New Delhi: State-owned Oil and Natural Gas Corp. Ltd (ONGC) and Oil India Ltd (OIL) may have to adhere to finite deadlines for work on hydrocarbon blocks awarded to them as the government prepares to crack the whip and enforce strict time schedules.
The move is an attempt to address concerns about the time lag between discovery of and production from so-called nomination blocks—potential oil and gas fields that were awarded without auction to the state-owned hydrocarbon explorers and producers.
The government plans to introduce deadlines on the lines of those set for hydrocarbon blocks awarded through auction under its new exploration licensing policy (Nelp). Well-defined timelines have led to private sector oil companies accelerating production, while the absence of strict deadlines in the case of nomination blocks has led to delays, in turn affecting the country’s energy security.
“In Nelp blocks discovery-to-production timelines are very well defined while in nomination blocks, there are no strict deadlines,” said director general of hydrocarbons (DGH) S.K. Srivastava.
“A lot of things in nomination blocks have not been well defined. Petroleum ministry has already formulated broad guidelines for nomination blocks on the format of Nelp guidelines,” he added. “This is now to be deliberated and implemented.” ONGC and OIL are the two firms that have received nomination blocks from the government and presently have 65 and 39 exploration blocks, respectively.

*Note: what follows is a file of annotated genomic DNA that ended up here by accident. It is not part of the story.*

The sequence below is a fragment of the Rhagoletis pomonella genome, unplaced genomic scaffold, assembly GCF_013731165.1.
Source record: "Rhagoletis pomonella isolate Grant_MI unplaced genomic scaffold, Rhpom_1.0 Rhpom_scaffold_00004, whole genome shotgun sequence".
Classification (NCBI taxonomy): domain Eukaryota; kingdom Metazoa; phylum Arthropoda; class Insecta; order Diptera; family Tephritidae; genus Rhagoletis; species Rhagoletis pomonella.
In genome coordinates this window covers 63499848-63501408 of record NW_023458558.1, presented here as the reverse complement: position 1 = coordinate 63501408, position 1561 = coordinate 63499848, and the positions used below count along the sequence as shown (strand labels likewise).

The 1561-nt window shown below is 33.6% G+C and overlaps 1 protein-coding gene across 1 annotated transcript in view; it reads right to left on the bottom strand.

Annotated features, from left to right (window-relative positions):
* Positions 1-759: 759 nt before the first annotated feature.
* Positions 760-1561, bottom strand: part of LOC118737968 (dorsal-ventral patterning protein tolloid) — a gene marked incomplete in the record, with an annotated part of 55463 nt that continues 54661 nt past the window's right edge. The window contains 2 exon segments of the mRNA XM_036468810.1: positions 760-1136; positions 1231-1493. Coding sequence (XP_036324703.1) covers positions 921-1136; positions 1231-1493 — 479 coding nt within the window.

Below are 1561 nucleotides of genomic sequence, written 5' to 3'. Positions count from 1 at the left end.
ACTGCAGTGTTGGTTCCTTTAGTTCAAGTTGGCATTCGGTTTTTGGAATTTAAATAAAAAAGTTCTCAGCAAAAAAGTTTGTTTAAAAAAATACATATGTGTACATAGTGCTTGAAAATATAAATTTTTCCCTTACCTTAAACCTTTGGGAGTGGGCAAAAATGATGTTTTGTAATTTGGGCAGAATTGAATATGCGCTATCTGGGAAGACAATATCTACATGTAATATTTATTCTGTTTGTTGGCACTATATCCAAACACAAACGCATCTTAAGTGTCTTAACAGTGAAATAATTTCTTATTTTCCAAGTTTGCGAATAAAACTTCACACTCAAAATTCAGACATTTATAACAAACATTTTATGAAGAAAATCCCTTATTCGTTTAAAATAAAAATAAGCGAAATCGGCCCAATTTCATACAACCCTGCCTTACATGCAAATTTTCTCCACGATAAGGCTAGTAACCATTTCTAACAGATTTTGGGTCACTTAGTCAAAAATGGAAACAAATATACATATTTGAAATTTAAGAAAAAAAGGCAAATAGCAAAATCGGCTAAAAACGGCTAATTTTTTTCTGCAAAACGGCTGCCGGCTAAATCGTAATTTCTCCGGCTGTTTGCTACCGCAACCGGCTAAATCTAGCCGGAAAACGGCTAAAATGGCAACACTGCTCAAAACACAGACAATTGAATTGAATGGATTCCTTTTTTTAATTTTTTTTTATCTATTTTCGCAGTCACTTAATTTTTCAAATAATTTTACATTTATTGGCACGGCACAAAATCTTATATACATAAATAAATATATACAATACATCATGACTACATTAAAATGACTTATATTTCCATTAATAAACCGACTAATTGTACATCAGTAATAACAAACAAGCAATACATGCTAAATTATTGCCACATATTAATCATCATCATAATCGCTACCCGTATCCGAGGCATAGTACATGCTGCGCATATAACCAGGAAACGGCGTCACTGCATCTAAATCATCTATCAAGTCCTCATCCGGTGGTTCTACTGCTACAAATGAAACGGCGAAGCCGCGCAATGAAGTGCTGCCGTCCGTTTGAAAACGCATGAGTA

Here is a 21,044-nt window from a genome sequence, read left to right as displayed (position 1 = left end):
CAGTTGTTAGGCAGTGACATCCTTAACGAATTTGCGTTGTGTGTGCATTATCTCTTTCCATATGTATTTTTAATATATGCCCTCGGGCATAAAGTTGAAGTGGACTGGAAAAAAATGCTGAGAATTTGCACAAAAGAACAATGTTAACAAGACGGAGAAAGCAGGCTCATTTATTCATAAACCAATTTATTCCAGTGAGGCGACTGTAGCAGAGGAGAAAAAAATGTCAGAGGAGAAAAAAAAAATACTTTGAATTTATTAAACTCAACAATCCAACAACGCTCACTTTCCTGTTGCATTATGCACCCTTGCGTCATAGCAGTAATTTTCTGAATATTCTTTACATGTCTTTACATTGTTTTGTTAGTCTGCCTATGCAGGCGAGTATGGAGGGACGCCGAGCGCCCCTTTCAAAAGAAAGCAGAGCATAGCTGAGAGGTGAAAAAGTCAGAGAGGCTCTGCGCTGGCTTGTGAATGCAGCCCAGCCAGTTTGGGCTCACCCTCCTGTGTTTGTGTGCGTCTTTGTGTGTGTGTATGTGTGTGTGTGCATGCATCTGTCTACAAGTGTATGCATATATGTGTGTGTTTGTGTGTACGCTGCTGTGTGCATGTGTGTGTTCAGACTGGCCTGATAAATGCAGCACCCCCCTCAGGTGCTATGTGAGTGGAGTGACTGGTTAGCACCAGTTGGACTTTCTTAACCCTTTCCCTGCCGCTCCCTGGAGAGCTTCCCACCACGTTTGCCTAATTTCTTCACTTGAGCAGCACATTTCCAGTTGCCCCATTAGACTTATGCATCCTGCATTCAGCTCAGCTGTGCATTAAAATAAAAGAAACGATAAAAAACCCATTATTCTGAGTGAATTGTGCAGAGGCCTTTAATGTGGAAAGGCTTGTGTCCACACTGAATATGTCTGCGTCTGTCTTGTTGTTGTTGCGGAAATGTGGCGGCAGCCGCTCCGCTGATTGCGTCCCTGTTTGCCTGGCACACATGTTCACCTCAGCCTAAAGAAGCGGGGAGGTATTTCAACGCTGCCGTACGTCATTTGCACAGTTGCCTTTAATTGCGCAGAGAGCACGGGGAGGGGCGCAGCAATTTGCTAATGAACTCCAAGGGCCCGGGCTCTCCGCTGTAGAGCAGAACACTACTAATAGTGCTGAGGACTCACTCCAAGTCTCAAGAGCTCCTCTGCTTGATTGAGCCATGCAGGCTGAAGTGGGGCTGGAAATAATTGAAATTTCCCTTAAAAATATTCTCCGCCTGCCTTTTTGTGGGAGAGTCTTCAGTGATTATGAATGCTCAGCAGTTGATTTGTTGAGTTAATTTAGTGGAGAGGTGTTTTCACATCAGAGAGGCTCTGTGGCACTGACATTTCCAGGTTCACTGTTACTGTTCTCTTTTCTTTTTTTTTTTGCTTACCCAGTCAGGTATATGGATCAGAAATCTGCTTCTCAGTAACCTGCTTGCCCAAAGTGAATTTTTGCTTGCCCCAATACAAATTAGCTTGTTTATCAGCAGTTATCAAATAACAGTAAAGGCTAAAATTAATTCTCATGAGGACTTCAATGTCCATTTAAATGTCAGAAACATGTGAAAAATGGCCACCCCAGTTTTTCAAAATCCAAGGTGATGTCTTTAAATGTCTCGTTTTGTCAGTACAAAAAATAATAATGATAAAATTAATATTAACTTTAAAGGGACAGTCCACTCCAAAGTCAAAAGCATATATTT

“The introduction of timelines to nomination blocks akin to the Nelp framework will help level the playing field and provide for a uniform set of guidelines for development of upstream assets,” said Gokul Chaudhri, partner at audit and consulting firm BMR Advisors.
While recoverable crude oil and natural gas reserves in the country are estimated at 736.45 million tonnes and 1,119.55 billion cu. m, respectively, their exploitation isn’t keeping pace with growing demand.
A senior petroleum ministry official who did not want to be identified confirmed the existence of the proposal. “We have heard about the proposal, but nothing beyond that,” said N.M. Borah, chairman and managing director of OIL.
ONGC chairman and managing director R.S. Sharma said he didn’t think there was a need to put in place a policy to implement Nelp-style deadlines for nomination plans; administrative instructions would suffice, he said.
Offshore discoveries particularly take longer to be brought to the production stage because of structures to be put in place and higher costs, Sharma said. “This is a topic not alien to us. There is an anxiety over the delays. The ministry is advising us and we have made presentations to them about the same,” added Sharma.
Petroleum secretary S. Sundareshan, in a recent interview to Mint, had said that the time lag between discovery and production was a matter of concern and the government should ensure that facilities exist for moving rapidly from discovery to production.
As much as 2.15 million sq. km of India’s total sedimentary area of 3.14 million sq. km has been licensed out, leaving 0.99 million sq. km available for exploration, according to data available on DGH’s website.